Miranda Whall's drawings, photographs, videos and, most recently, animations are self-portraits. Whall explores her own identity in an attempt to recognise herself in relation to both the accessible and inaccessible, natural and man-made world around her. Through placing herself at the centre of both fictional worlds and real life situations she is able to make assumptions about what she might or might not be. The placement can seem at times inappropriate, awkward, humorous and erotic.

In PD Eastman’s classic children’s book, Are you my mother?, a baby bird falls prematurely out of its nest, with no idea of what or who it is. The bird begins a desperate search for its mother, it wanders around asking a cat, dog, bulldozer, anything it meets “Are you my mother?” Similarly, in her work Whall surrounds herself with bats, centipedes, extension leads, salt spreaders, caravans, lemon squeezers etc, she straddles rats and swings from the forks of a Panasonic Turbo agricultural machine in an attempt to recognise herself. By way of exaggerating some of the similarities and differences that exist between humans and their earthly cohabiters – animate and inanimate – Whall introduces her own sexuality: creating an autoerotic portrait, one that is self-contained, self-satisfied, self-absorbed and self-fulfilled.

For ‘Where the monkey sleeps’, two recent looped watercolour painting animations develop the themes of Whall's earlier still drawings. Focusing on individual couplings, Whall concentrates on just the relationship between herself and one other thing. In the animations Ladybirds and Simon and I (2005), Whall presents herself using a vibrator (a substitute penis). This can be read, on the one hand, as an example of evolutionary achievement and autonomy, but on the other hand, as a representation of the pathos of our evolution into detached, dislocated, lonely human beings. The image of the artist appears as a solitary figure within the work, relentlessly pursuing a point of connection to other things in order to attain recognition but instead experiencing indifference, serving only to expose and exaggerate the seemingly irreconcilable differences and lack of empathy that exists between the artist/human and the world that she/we inhabit.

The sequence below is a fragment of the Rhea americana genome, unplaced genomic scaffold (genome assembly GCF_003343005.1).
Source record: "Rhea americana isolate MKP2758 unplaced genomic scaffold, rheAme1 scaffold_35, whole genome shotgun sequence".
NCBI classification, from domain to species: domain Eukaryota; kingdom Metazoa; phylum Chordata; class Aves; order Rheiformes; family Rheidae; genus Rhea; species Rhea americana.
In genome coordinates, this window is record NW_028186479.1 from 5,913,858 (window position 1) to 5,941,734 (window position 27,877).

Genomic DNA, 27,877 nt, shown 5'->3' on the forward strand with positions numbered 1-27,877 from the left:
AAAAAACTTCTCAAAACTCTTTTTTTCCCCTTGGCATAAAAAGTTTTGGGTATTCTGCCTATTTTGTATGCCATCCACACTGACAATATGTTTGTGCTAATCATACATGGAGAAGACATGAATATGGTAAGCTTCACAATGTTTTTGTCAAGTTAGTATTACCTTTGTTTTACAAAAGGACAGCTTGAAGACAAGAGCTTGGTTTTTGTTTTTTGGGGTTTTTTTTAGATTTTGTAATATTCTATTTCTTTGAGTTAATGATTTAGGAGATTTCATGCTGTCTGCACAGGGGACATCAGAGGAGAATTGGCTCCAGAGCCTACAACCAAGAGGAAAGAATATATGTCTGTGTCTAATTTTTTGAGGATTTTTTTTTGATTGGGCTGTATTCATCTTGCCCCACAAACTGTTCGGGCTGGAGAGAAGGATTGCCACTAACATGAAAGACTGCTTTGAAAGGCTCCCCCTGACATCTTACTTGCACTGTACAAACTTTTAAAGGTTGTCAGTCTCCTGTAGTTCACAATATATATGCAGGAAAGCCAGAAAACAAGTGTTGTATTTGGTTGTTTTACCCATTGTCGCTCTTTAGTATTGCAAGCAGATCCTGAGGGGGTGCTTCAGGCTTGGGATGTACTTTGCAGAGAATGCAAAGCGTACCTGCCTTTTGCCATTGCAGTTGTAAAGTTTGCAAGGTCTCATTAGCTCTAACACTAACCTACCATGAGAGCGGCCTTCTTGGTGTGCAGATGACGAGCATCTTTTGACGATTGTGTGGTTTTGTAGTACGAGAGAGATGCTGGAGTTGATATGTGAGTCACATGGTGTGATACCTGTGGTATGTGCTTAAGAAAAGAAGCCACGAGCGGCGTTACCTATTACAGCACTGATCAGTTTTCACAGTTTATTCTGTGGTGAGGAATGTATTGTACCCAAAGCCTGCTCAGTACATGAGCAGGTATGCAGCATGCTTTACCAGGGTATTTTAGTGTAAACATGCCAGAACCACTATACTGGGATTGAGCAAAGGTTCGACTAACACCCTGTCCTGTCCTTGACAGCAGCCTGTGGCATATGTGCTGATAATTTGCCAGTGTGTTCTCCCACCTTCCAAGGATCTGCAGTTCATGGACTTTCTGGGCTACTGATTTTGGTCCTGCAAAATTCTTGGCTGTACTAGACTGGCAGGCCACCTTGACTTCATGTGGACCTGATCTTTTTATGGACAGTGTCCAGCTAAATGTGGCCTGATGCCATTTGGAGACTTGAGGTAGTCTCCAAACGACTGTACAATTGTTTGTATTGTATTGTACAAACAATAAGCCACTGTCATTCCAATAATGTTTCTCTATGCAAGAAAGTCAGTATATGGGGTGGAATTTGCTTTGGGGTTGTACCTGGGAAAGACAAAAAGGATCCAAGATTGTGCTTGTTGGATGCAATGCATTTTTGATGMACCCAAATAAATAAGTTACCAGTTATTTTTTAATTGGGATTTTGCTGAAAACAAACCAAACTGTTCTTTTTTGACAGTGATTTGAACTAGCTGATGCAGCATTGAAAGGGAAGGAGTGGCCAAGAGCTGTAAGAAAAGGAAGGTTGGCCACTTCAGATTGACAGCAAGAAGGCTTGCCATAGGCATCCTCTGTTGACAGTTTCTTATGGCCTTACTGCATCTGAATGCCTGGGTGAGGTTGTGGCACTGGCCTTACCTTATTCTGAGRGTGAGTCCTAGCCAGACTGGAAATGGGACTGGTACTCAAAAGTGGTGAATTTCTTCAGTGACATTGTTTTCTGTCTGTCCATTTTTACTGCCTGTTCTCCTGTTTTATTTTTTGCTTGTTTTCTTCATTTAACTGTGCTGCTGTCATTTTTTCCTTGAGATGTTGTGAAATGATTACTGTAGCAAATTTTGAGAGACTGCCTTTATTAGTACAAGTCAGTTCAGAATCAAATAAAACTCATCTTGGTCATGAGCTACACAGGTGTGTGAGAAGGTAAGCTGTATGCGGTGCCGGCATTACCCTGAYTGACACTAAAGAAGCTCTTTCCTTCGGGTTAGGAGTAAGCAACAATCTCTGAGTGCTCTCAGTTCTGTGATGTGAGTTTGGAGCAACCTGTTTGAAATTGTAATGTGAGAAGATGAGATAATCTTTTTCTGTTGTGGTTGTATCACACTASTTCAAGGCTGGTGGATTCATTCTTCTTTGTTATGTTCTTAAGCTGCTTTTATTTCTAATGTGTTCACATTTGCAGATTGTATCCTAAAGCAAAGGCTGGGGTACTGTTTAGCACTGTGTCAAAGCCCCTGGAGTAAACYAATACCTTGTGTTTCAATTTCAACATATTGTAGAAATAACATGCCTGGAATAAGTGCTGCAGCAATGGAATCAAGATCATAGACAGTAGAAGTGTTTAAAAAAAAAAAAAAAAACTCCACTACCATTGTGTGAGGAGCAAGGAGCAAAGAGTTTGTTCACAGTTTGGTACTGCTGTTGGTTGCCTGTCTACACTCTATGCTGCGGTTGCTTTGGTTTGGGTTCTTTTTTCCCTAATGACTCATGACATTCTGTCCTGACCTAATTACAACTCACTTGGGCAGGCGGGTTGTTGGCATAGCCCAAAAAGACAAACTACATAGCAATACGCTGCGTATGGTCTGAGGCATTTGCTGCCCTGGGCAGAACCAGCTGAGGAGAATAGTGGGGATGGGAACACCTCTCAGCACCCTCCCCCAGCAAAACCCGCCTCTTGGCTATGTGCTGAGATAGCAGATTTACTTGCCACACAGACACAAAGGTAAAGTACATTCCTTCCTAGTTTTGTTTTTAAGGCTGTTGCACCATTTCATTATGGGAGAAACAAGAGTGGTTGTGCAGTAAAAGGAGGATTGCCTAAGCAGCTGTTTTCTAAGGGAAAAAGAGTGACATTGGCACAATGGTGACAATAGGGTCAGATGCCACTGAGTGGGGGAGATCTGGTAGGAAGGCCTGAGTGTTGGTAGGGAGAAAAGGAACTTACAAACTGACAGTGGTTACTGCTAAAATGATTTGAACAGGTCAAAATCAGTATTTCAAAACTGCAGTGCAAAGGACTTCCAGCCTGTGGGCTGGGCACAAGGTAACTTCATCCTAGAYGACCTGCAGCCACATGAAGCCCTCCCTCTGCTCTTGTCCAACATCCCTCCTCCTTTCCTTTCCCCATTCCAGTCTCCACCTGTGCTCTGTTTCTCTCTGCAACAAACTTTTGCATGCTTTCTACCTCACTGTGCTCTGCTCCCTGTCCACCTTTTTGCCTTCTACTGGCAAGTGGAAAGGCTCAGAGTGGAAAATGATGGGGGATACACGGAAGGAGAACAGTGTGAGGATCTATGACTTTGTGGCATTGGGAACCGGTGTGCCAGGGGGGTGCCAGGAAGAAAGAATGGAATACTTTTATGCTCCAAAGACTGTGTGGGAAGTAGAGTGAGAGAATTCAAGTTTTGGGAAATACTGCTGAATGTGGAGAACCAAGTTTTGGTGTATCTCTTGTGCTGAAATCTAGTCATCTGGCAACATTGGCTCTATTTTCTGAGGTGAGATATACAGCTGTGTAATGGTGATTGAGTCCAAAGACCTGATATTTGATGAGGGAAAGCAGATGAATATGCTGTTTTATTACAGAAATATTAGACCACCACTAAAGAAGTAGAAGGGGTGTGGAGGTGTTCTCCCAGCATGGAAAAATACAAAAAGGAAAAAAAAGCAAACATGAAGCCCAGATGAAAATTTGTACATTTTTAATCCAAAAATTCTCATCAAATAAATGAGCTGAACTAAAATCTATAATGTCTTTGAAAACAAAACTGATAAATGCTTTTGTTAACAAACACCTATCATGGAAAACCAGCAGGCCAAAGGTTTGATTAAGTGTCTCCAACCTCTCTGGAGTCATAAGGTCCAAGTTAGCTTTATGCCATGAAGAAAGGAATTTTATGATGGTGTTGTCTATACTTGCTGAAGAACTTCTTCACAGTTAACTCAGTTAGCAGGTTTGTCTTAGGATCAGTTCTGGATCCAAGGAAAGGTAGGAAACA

Ladybirds presents autoerotic self-portraits coupled with birds perched on the artist’s head, rear or feet. Rendered in a style familiar from the ornithologist’s reference book, each bird is accompanied by its corresponding song: Black-cap, Goldfinch, Robin, Stone-chat, Wheat-ear, White-throat, Bramling. Whilst they chirp away the artist almost routinely attempts to satisfy herself with a man-made device. Each is preoccupied with their own world and seemingly oblivious to the activity of the other.

Simon and I is the first work in Whall's current ‘Love Songs’ series of animations presenting the artist with an ‘other’ (an animal, machine etc). Simon and I shows the figure of the artist and a domestic cat, again individually preoccupied. The cat circles around, stretches, rolls over and sits looking side to side. The cat’s series of movements is repeated ad infinitum while the figure, rear facing forward, masturbates with a vibrator; the mechanical, rhythmical action is repeated. As in Ladybirds there is no climax to either’s activity.

In both works Whall presents herself with the bird or cat in order to examine some of the subtle dynamics that occur between them: the indifference of them both to each other, and the disinterest in each other’s plight. There is a humour in the dynamic; in the inappropriateness of their being together and in their behaviour in each other’s company, as well as the failure to react to each other’s actions.

Read Mike Golding’s review of the exhibition at www.a-n.co.uk

Read Sam Gathercole’s review of the exhibition at www.axisweb.org